Just like human beings, pigs are omnivores, meaning they will consume both plants and animals. They will eat almost anything.
They are great natural forages and opportunistic eaters. Feral pigs and wild pigs (like wild boar) will eat a wide range of foodstuffs including; vegetation, roots, fruits, eggs, and even dead animals. They have an efficient digestive system and can process a wide range of food.
Their excellent foraging ability allows them to survive in a wide range of areas and climates. They can survive pretty much anywhere as long as there is a small amount of food and water available.
Domesticated pigs (farm pigs, meat pigs, pet pigs) are primarily fed on a diet of corn, soy meal, oats, or farm grain-based feeds, unlike their wild cousins. These ingredients are used because they are easily digestible, high carbohydrates, calcium, and low in fiber. However, pigs also require vitamins and minerals for good health.
Vitamins, minerals, and nutrients can either be supplemented via other foodstuffs (such as fruit and veg), or they can be fed to your stock by using a commercial swine feed that has them mixed in.
Commercial and ‘ready-made’ pig feeds are usually available at feed stores or through livestock feed manufacturers. Commercial pig feeds can come in various different forms and mixes, they are designed to meet a pig's nutritional needs during certain parts of its life.
Commercial pig feeds can come pre-mixed with vitamins and minerals, antibiotics, or even probiotics. Feeds that have antibiotics and probiotics added are usually referred to as medicated pig feeds.
When rearing pigs, to get the best out of them they need to be fed a balanced diet. It is also crucial that they have a constant supply of fresh water. Water is extremely important in a pig's diet. 1/2 to 2/3 of a pig body weight is water. Water is also directly related to feeding take, therefore your pigs should have fresh & clean supply at all times if you want to maximize their performance.
The breed of a pig, to an extent, can determine what diet they should be fed. Pigs that are being reared for meat will require a slightly different diet when compared with breeds that are primarily kept as pets.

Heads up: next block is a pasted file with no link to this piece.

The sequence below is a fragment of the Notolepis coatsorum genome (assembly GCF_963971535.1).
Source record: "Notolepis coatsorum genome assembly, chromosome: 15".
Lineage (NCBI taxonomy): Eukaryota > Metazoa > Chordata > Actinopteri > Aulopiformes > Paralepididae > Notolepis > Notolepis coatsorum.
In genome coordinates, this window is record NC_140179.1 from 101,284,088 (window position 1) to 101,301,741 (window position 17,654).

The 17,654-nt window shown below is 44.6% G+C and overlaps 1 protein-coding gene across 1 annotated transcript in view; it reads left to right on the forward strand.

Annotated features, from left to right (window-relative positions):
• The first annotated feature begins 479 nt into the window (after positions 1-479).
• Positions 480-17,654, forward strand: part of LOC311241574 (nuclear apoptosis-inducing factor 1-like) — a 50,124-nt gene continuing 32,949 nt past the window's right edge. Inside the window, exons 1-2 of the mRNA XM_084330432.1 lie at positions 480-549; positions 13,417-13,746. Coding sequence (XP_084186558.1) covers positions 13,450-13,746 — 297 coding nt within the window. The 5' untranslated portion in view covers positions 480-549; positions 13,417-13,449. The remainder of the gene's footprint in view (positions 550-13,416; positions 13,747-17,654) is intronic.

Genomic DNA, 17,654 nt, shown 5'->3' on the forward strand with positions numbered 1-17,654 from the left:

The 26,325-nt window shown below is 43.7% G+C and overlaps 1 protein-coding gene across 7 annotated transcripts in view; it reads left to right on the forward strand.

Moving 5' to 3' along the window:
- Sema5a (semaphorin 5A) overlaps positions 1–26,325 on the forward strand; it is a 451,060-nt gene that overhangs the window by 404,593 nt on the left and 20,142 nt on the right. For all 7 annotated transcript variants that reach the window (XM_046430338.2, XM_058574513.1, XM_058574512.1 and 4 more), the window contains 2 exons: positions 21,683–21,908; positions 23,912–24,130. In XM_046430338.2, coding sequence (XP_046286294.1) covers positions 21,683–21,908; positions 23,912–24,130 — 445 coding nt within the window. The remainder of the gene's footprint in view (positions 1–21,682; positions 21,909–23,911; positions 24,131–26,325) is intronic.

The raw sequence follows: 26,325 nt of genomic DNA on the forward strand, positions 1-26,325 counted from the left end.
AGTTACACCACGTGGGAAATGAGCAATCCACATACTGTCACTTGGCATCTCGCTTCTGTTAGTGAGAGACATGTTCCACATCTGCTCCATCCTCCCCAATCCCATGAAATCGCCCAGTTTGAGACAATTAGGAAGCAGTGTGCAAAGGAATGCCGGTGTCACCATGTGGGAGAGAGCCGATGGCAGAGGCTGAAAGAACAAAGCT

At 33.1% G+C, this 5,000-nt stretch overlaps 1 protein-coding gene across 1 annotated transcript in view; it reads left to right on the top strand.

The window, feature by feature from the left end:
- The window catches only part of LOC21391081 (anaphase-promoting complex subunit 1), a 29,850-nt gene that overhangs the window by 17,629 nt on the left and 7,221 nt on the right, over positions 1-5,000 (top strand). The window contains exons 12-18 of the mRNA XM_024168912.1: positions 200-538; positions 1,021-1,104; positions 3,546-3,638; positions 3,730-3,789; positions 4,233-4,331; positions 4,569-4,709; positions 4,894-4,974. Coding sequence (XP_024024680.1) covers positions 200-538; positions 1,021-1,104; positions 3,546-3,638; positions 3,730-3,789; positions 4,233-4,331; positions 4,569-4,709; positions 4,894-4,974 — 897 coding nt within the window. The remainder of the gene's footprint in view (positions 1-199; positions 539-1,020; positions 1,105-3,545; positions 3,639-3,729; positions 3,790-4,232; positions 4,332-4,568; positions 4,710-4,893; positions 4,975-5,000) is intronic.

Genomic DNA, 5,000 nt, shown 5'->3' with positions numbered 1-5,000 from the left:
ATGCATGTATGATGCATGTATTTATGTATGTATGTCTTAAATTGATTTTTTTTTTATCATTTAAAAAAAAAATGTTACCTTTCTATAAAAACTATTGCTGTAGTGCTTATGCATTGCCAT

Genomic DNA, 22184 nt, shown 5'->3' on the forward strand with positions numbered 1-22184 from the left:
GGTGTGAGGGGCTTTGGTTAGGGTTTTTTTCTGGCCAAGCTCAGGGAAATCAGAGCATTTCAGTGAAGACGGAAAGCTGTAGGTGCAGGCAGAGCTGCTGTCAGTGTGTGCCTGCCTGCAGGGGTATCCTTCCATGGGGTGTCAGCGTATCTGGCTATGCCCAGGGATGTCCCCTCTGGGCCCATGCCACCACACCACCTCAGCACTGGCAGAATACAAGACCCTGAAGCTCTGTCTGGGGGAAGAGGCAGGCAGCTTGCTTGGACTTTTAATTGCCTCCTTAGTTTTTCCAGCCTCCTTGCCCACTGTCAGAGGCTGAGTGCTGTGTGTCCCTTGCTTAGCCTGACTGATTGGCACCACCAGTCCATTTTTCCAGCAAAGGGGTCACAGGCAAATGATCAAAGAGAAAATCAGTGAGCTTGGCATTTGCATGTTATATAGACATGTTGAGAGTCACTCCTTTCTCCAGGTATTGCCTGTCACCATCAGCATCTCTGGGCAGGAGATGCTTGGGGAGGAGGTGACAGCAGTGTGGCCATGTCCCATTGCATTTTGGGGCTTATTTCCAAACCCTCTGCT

Owners of breeds like the Vietnamese Pot Belly will need to feed a different diet to that of pig destined for the table – like a Large White.
Some breeds of pig are better forages than others. Traditional breeds, like the Gloucester Old Spot, are extremely good at turning over pasture and foraging. The traditional breeds generally put on weight at a slower rate when compared with modern commercial pig breeds, therefore the need to feed them specialist pig feed can be less.
However, the traditional breeds are generally more hardy so might be better suited to places where the weather or climate is more extreme.
The age of the pig is one of the biggest factors to determine what it can eat. There are specific types of feed are available its various stages of life.
Young piglets can start to show an interest in solid food as young as three weeks. Once they are starting to show an interest in solid feed the weaning process can begin.
During the weaning process, a sows piglets are given their first access to solid feed, in addition to their mother’s milk. Over a course of a few weeks, the piglets are gradually weaned off their mother’s milk and onto the solid feed; until the sow is removed completely at around ten to twelve weeks.
Throughout the weaning process, they are fed a specific type of feed that’s designed for their nutritional needs at this age. This type of feed usually goes under the name weaner feed, starter feed, piglet feed, or another similar name.
After the weaning process is finished, weight is used to determine what type of feed a pig should be placed on next.
Pigs weighing between 40 to 125 pounds are referred to as growing pigs. Pigs weighing between 125 pounds and 230 pounds are called finishing pigs.
During these two stages, the pigs are usually placed on slightly different types of feed. Growing pigs are usually fed a grower type feed. Grower feeds are usually nutrient-dense and contain a certain amount of protein.
As a pig gets older and gains weight, it requires more and more protein. Therefore, during the finishing stage, the pig may be placed on a finishing type feed that has less mineral content and contains more protein – when compared with the grower feed.
Feed manufacturers, and those who make their own pig feeds, all have their different variations on specific mixes that go into these types of feeds. But generally, they tend to fall into these three basic categories, namely: weaner feed, grower feed, and finishing feed.
The purpose of a pig also determines the type of feed it requires. Pigs that are being reared for meat production will, in general, follow the previously mentioned route of weaner feed, grower and then finishing feed.
If you are keeping breeding sows they will require a different diet/feed when compared with pigs being raised for meat. Once a sow reaches breeding age you are not trying to fatten them for slaughter, therefore a breeder type feed is more suited for pigs in this category. These types of pellets are high in nutrition and contain less protein.